Virtualization with CentOS

General support questions
spel565
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Virtualization with CentOS

Post by spel565 » 2013/12/29 17:22:12

I'm planning on getting 3-4 virtual machines on my new CentOS server. (High performing i7, 32gb ram etc.)
Is it sufficent to simply install virtualbox or equivalent, or are there better choices for stability and security?

I do need a graphical interface on my server.

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avij
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Re: Virtualization with CentOS

Post by avij » 2013/12/29 17:57:35

Just to clarify.. This was posted to the CentOS 5 forum, but "new CentOS server" makes me wonder if you're actually using CentOS 6?

spel565
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Re: Virtualization with CentOS

Post by spel565 » 2013/12/29 18:31:36

avij wrote:Just to clarify.. This was posted to the CentOS 5 forum, but "new CentOS server" makes me wonder if you're actually using CentOS 6?
This is indeed true, but I failed to find a suiting topic in the CentOS 6 forum. And I reckoned that it is not specific to CentOS 5 or 6.
If you feel that I put this under the wrong category do not hesitate to move it.

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Re: Virtualization with CentOS

Post by scottro » 2013/12/29 18:47:03

Ok, I moved it to CentOS 6 general.
Depending upon what you're doing with your virtual machines, KVM may be a better choice. It's less polished than VirtualBox in some ways, and if you're planning on using graphic interfaces with all machines, might seem slower, but if you're looking to, for example, run a few different types of servers, it seems to handle sharing memory better than does VirtualBox. The guide on the CentOS wiki is horribly dated but an article linked on the page is pretty simple to follow.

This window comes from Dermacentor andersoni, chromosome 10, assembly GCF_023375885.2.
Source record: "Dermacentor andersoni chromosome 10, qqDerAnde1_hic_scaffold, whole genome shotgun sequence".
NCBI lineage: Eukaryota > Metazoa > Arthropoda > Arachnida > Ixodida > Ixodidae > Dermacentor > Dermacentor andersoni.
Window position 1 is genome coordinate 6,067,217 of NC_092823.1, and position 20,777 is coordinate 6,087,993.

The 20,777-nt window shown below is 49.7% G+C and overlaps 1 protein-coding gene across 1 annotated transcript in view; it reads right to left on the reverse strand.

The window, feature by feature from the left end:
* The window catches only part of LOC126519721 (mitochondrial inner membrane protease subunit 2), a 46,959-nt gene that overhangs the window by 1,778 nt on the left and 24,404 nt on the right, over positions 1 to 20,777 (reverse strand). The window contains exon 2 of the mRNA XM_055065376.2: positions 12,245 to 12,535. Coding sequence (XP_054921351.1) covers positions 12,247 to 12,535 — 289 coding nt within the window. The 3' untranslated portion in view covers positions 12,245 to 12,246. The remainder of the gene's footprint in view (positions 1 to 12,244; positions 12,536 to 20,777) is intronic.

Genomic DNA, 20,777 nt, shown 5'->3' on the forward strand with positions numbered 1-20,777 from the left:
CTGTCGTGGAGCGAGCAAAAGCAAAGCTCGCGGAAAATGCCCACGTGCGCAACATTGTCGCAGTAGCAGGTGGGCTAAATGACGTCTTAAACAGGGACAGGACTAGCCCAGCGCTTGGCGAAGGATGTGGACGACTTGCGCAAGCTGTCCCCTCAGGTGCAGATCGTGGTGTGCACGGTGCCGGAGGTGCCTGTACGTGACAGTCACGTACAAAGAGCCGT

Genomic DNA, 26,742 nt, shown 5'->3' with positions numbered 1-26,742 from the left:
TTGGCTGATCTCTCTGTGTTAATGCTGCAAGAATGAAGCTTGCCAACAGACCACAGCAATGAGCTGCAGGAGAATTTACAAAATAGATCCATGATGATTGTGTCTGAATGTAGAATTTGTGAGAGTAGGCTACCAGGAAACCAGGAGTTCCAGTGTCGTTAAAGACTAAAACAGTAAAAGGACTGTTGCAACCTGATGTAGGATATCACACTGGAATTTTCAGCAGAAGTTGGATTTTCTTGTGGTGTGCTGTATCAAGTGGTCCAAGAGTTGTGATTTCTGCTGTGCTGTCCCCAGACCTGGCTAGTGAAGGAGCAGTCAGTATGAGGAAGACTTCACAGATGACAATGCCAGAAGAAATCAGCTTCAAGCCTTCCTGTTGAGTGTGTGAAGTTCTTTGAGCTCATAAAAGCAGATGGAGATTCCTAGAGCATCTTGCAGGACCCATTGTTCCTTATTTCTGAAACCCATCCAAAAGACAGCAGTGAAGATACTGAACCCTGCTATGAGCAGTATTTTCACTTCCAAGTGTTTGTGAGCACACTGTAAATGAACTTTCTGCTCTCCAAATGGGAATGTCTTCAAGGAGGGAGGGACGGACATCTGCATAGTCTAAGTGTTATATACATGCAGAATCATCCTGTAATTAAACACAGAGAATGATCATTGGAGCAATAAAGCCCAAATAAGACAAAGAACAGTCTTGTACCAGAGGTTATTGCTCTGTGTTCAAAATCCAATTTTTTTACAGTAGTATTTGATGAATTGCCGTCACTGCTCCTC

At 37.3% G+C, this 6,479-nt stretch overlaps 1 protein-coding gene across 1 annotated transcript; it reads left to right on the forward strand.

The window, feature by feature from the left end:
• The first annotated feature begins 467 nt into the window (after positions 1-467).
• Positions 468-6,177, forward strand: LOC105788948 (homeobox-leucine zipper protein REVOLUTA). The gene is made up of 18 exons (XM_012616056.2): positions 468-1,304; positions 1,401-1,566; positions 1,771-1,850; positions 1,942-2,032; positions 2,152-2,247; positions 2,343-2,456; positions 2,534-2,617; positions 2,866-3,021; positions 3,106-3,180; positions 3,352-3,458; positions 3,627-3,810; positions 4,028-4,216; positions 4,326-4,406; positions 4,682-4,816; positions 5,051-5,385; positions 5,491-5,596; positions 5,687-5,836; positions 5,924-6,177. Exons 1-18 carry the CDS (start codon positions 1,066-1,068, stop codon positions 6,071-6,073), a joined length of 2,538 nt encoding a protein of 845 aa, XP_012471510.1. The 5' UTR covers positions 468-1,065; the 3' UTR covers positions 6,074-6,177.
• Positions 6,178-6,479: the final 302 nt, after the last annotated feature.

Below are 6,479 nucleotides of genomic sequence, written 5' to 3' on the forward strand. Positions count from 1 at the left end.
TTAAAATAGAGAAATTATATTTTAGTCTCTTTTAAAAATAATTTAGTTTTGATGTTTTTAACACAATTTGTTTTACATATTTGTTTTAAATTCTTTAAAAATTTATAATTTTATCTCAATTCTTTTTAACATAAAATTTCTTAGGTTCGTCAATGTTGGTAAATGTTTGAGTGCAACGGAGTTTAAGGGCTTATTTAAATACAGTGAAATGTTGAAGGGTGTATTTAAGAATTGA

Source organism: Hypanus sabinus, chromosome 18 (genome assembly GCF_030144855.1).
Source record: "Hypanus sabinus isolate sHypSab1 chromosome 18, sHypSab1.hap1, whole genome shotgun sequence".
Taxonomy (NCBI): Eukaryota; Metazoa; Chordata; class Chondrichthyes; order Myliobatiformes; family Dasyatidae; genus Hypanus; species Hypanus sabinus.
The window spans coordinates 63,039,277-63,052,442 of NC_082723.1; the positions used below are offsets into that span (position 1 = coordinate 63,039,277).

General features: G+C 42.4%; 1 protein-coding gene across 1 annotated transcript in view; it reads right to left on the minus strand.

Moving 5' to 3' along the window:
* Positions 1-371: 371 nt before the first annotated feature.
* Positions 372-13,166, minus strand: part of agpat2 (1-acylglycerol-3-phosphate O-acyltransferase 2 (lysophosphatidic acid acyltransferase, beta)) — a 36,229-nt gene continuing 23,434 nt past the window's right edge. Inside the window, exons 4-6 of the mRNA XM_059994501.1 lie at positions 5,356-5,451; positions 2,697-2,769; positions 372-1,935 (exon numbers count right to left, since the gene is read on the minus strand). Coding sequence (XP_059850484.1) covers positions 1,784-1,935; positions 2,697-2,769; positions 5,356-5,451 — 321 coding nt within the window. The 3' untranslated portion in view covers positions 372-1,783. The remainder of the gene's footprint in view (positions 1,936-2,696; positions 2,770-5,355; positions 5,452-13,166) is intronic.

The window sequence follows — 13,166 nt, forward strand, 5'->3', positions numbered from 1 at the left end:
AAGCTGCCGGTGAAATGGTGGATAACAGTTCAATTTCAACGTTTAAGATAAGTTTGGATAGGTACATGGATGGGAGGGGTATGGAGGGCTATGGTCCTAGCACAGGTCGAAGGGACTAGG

http://linux.dell.com/files/whitepapers ... e_easy.pdf
New users should check the FAQ and Read Me First pages

spel565
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Re: Virtualization with CentOS

Post by spel565 » 2013/12/29 19:10:18

scottro wrote:Ok, I moved it to CentOS 6 general.
Depending upon what you're doing with your virtual machines, KVM may be a better choice. It's less polished than VirtualBox in some ways, and if you're planning on using graphic interfaces with all machines, might seem slower, but if you're looking to, for example, run a few different types of servers, it seems to handle sharing memory better than does VirtualBox. The guide on the CentOS wiki is horribly dated but an article linked on the page is pretty simple to follow.
http://linux.dell.com/files/whitepapers ... e_easy.pdf
"While Xen and KVM were running great on the new Intel CPU, Oracle's VirtualBox (the latest release, v4.2.16) was much slower than Xen and KVM. The benefit VirtualBox has though is means of guest 3D acceleration" - http://www.phoronix.com/scan.php?page=a ... ualization

Interesting, what about Xen vs KVM.. then?

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avij
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Re: Virtualization with CentOS

Post by avij » 2013/12/29 19:40:58

You may also want to consider Xen4CentOS.